Elizabeth Smart: By Grand Central Station I Sat Down and Wept

(1026 words)
  • Andrew Lesk (University of Toronto)

A much-acclaimed work, By Grand Central Station achieved a certain notoriety upon its appearance. Termed by one critic to be an “adroit piece of home-wrecking”, it nevertheless received resounding praise from all quarters. The early praise did not sustain the novel’s literary reputation, however, and it soon fell from public view. A semi-autobiographical prose work, poetic and allusive, the novel is concerned with the narrator’s love for a married man (paralleling Smart’s affair with the married George Barker). The simple plot – a woman yearns for a man she has not yet met; meets him, and his wife; falls in love; follows him to Ottawa and New York; despairs – traverses little more than a …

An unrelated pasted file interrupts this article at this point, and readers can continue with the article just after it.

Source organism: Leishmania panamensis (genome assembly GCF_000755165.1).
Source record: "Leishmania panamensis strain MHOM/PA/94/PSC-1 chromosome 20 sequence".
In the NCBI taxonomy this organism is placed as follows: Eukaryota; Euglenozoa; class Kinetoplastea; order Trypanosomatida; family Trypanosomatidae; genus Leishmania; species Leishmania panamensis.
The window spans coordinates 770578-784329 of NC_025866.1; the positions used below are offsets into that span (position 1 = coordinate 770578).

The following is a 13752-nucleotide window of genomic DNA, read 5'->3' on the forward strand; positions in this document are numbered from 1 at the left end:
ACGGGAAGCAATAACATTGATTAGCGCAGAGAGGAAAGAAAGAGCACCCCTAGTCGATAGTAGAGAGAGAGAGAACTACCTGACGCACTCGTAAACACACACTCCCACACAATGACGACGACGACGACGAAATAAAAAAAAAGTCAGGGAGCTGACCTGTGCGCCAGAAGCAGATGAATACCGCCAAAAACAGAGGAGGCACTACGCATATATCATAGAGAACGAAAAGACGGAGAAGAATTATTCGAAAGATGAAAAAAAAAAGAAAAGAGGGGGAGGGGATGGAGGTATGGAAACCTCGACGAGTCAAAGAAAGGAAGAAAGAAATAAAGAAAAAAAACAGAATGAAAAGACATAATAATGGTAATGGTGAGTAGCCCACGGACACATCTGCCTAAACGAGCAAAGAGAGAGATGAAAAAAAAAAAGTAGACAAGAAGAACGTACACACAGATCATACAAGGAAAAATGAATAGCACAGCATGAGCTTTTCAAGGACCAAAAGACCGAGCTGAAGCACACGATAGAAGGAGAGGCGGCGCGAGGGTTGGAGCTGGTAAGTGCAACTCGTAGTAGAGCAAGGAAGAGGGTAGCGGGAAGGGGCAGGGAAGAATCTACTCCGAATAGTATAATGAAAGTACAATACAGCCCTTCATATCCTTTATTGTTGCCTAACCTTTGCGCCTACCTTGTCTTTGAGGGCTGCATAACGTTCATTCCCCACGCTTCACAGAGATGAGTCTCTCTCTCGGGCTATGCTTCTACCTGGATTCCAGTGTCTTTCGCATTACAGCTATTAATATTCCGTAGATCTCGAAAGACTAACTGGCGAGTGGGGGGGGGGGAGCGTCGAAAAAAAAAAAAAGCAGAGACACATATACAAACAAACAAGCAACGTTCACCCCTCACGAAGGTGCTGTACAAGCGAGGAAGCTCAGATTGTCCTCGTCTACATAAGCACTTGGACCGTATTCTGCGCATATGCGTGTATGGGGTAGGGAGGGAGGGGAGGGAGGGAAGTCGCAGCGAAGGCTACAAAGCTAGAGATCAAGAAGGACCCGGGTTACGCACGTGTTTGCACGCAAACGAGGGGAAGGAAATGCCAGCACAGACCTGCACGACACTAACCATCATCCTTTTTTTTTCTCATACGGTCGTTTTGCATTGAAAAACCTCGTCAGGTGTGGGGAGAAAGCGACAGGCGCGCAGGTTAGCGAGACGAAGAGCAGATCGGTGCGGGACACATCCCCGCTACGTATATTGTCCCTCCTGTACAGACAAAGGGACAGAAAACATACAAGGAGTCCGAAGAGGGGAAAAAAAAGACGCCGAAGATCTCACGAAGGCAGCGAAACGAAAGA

Please log in to consult the article in its entirety. If you are not a subscriber, please click here to read about membership. All our articles have been written recently by experts in their field, more than 95% of them university professors.

Citation:
Lesk, Andrew. "By Grand Central Station I Sat Down and Wept". The Literary Encyclopedia. First published 29 April 2005
[http://www.litencyc.com/php/sworks.php?rec=true&UID=16763, accessed 01 August 2014.]